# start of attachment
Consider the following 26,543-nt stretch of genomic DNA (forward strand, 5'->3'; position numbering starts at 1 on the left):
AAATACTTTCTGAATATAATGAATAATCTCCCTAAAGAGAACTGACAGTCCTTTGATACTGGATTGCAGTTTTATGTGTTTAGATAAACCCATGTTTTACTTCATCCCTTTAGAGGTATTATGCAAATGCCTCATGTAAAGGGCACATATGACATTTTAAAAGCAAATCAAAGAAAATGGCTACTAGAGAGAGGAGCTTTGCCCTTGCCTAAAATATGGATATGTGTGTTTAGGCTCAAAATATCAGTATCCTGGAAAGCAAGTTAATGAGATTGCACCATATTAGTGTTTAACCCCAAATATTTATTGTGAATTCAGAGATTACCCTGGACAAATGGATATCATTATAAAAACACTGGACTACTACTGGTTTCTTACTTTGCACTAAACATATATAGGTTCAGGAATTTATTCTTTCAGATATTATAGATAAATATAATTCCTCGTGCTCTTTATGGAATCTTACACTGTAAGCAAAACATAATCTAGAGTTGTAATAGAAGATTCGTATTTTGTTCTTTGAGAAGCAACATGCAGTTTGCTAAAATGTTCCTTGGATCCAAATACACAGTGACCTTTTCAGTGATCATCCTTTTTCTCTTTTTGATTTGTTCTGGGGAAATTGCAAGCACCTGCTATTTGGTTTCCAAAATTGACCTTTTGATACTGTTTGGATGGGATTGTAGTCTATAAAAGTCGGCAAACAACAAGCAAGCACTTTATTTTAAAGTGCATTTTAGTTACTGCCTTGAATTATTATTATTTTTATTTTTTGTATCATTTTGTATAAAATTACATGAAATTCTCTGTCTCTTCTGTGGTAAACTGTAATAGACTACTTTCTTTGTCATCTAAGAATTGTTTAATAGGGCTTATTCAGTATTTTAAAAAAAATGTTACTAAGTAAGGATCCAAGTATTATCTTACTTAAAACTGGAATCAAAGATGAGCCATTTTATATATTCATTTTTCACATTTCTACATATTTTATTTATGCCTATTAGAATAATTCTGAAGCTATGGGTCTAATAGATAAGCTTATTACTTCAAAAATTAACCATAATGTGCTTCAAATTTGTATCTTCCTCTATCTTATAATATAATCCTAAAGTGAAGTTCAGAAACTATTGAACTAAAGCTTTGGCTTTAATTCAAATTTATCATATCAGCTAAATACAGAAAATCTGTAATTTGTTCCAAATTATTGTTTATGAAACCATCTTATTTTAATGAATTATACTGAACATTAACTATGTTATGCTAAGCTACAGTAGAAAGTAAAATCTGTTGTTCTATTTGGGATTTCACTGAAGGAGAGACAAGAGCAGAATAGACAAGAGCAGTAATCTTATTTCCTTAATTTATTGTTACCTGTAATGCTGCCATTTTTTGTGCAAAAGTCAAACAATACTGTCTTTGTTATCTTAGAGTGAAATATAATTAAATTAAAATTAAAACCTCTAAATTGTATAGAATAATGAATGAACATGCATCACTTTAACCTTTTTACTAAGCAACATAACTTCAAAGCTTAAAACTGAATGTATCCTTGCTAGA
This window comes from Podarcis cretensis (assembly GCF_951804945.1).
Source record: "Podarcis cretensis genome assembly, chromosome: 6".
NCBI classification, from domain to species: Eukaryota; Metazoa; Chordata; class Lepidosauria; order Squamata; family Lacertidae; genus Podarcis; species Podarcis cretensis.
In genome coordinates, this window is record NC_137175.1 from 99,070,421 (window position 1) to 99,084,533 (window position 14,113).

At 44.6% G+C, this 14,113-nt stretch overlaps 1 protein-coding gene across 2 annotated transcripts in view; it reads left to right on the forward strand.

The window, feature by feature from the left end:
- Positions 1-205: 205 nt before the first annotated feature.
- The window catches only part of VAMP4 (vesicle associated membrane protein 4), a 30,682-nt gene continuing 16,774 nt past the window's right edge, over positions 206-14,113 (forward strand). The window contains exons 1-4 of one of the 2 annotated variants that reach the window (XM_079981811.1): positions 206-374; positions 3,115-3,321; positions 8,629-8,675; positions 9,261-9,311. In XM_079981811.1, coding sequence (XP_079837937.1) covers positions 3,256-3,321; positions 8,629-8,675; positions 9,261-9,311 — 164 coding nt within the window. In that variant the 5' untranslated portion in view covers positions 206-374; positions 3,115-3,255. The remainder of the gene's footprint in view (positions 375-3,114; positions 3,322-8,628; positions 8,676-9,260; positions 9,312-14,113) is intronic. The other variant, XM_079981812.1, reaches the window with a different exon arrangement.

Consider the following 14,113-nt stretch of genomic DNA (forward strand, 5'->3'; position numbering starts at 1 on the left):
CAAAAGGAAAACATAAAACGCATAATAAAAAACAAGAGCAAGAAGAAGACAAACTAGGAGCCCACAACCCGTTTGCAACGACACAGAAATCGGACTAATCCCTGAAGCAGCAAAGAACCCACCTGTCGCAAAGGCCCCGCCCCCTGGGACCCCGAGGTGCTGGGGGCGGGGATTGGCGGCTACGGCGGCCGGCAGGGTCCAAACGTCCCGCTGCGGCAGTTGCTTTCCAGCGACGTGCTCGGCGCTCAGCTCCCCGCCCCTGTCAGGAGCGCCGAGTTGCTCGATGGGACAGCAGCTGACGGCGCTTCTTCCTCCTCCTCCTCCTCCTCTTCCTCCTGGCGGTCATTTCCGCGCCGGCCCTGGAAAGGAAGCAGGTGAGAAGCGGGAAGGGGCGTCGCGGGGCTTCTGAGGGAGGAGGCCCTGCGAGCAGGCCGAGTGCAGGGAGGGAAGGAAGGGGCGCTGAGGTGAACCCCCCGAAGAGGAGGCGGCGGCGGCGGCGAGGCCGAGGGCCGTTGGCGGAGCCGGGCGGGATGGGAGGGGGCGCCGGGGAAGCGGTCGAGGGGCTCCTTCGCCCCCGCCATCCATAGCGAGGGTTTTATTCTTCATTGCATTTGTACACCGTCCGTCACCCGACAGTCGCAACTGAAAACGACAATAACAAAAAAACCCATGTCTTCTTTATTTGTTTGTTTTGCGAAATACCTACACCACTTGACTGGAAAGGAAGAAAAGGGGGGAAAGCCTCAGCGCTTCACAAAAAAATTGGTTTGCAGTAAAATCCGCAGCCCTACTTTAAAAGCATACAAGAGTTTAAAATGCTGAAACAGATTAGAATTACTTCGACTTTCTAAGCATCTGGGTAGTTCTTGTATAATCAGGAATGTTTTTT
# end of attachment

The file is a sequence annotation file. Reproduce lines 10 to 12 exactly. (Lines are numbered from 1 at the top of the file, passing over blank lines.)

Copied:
- The window catches only part of VAMP4 (vesicle associated membrane protein 4), a 30,682-nt gene continuing 16,774 nt past the window's right edge, over positions 206-14,113 (forward strand). The window contains exons 1-4 of one of the 2 annotated variants that reach the window (XM_079981811.1): positions 206-374; positions 3,115-3,321; positions 8,629-8,675; positions 9,261-9,311. In XM_079981811.1, coding sequence (XP_079837937.1) covers positions 3,256-3,321; positions 8,629-8,675; positions 9,261-9,311 — 164 coding nt within the window. In that variant the 5' untranslated portion in view covers positions 206-374; positions 3,115-3,255. The remainder of the gene's footprint in view (positions 375-3,114; positions 3,322-8,628; positions 8,676-9,260; positions 9,312-14,113) is intronic. The other variant, XM_079981812.1, reaches the window with a different exon arrangement.

Consider the following 14,113-nt stretch of genomic DNA (forward strand, 5'->3'; position numbering starts at 1 on the left):
CAAAAGGAAAACATAAAACGCATAATAAAAAACAAGAGCAAGAAGAAGACAAACTAGGAGCCCACAACCCGTTTGCAACGACACAGAAATCGGACTAATCCCTGAAGCAGCAAAGAACCCACCTGTCGCAAAGGCCCCGCCCCCTGGGACCCCGAGGTGCTGGGGGCGGGGATTGGCGGCTACGGCGGCCGGCAGGGTCCAAACGTCCCGCTGCGGCAGTTGCTTTCCAGCGACGTGCTCGGCGCTCAGCTCCCCGCCCCTGTCAGGAGCGCCGAGTTGCTCGATGGGACAGCAGCTGACGGCGCTTCTTCCTCCTCCTCCTCCTCCTCTTCCTCCTGGCGGTCATTTCCGCGCCGGCCCTGGAAAGGAAGCAGGTGAGAAGCGGGAAGGGGCGTCGCGGGGCTTCTGAGGGAGGAGGCCCTGCGAGCAGGCCGAGTGCAGGGAGGGAAGGAAGGGGCGCTGAGGTGAACCCCCCGAAGAGGAGGCGGCGGCGGCGGCGAGGCCGAGGGCCGTTGGCGGAGCCGGGCGGGATGGGAGGGGGCGCCGGGGAAGCGGTCGAGGGGCTCCTTCGCCCCCGCCATCCATAGCGAGGGTTTTATTCTTCATTGCATTTGTACACCGTCCGTCACCCGACAGTCGCAACTGAAAACGACAATAACAAAAAAACCCATGTCTTCTTTATTTGTTTGTTTTGCGAAATACCTACACCACTTGACTGGAAAGGAAGAAAAGGGGGGAAAGCCTCAGCGCTTCACAAAAAAATTGGTTTGCAGTAAAATCCGCAGCCCTACTTTAAAAGCATACAAGAGTTTAAAATGCTGAAACAGATTAGAATTACTTCGACTTTCTAAGCATCTGGGTAGTTCTTGTATAATCAGGAATGTTTTTT